"Powell's Rules for Picking People:” Look for intelligence and judgment, and most critically, a capacity to anticipate, to see around corners. Also look for loyalty, integrity, a high energy drive, a balanced ego, and the drive to get things done.
How often do our recruitment and hiring processes tap into these attributes? More often than not, we ignore them in favor of length of resume, degrees and prior titles. A string of job descriptions a recruit held yesterday seem to be more important than who one is today, what they can contribute tomorrow, or
how well their values mesh with those of the organization. You can train a bright, willing novice in the fundamentals of your business fairly readily, but it's a lot harder to train someone to have integrity, judgment, energy, balance, and the drive to get things done. Good leaders stack the deck in their favor
right in the recruitment phase.
"Great leaders are almost always great simplifiers, who can cut through argument, debate and doubt,
to offer a solution everybody can understand."
Effective leaders understand the KISS principle, Keep It Simple, Stupid. They articulate vivid, over-arching goals and values, which they use to drive daily behaviors and choices among competing alternatives. Their visions and priorities are lean and compelling, not cluttered and buzzword-laden. Their decisions are crisp and clear, not tentative and ambiguous. They convey an unwavering firmness and consistency in their actions, aligned with the picture of the future they paint. The result: clarity of purpose, credibility of leadership, and integrity in organization.
Part I: "Use the formula P=40 to 70, in which P stands for the probability of success and the numbers indicate the percentage of information acquired.” Part II: "Once the information is in the 40 to 70 range, go with your gut."
Don't take action if you have only enough information to give you less than a 40 percent chance of being right, but don't wait until you have enough facts to be 100 percent sure, because by then it is almost always too late. Today, excessive delays in the name of information-gathering breeds "analysis paralysis." Procrastination in the name of reducing risk actually increases risk.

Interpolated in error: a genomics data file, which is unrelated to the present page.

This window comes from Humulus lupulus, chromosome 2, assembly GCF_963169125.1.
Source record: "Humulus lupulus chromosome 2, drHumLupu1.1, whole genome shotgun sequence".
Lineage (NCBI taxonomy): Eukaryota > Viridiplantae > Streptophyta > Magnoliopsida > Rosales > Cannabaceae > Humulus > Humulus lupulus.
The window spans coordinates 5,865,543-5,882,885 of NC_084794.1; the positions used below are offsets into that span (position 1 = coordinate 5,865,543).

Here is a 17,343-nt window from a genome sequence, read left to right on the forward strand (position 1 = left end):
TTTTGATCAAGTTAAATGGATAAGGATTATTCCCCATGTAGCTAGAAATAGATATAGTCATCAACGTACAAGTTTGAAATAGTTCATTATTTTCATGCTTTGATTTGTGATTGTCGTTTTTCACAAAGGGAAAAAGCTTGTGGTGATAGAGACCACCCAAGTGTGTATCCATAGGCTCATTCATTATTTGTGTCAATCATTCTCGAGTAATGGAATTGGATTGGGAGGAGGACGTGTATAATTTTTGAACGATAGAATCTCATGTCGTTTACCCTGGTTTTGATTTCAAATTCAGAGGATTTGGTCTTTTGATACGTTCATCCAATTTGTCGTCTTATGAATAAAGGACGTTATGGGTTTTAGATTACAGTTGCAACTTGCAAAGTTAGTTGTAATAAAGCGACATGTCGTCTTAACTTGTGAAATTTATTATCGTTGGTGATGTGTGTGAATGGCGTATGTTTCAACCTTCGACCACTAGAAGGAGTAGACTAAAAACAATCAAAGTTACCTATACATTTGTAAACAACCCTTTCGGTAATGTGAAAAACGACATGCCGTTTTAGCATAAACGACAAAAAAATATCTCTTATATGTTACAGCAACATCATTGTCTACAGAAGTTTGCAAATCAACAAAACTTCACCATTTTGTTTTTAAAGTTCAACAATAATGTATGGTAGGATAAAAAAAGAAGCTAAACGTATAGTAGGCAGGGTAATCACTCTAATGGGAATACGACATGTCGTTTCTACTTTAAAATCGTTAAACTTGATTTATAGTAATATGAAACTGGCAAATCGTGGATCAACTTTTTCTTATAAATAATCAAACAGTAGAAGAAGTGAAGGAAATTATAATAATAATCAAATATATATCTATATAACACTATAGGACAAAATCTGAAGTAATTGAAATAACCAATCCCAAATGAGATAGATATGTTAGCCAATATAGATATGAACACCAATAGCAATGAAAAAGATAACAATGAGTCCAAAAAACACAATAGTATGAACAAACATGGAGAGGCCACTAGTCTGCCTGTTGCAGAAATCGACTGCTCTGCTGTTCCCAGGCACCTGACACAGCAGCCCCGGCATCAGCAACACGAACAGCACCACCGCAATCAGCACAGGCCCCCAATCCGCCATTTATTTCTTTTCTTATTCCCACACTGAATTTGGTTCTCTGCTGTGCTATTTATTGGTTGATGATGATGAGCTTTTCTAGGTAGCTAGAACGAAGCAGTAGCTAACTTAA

"The commander in the field is always right and the rear echelon is wrong, unless proved otherwise."
Too often, the reverse defines corporate culture. This is one of the main reasons why leaders like Ken Iverson of Nucor Steel, Percy Barnevik of Asea Brown Boveri, and Richard Branson of Virgin have kept their corporate staffs to a bare-bones minimum - how about fewer than 100 central corporate staffers for global $30 billion-plus ABB? Or around 25 and 3 for multi-billion Nucor and Virgin, respectively? Shift the power and the financial accountability to the folks who are bringing in the beans, not the ones who are counting
or analyzing them.
"Have fun in your command. Don't always run at a breakneck pace. Take leave when you've earned it:
Spend time with your families. Corollary: surround yourself with people who take their work seriously, but not themselves, those who work hard and play hard."
Herb Kelleher of Southwest Air and Anita Roddick of The Body Shop would agree: seek people who have some balance in their lives, who are fun to hang out with, who like to laugh (at themselves, too) and who have some non-job priorities which they approach with the same passion that they do their work. Spare me the grim workaholic or the pompous pretentious "professional;” I'll help them find jobs with my competitor.
"Command is lonely."
Harry Truman was right. Whether you're a CEO or the temporary head of a project team, the buck stops here. You can encourage participative management and bottom-up employee involvement, but ultimately the
essence of leadership is the willingness to make the tough, unambiguous choices that will have an impact on the fate of the organization. I've seen too many non-leaders flinch from this responsibility. Even as you create an informal, open, collaborative corporate culture, prepare to be lonely.
“Leadership is the art of accomplishing more than the science of management says is possible.”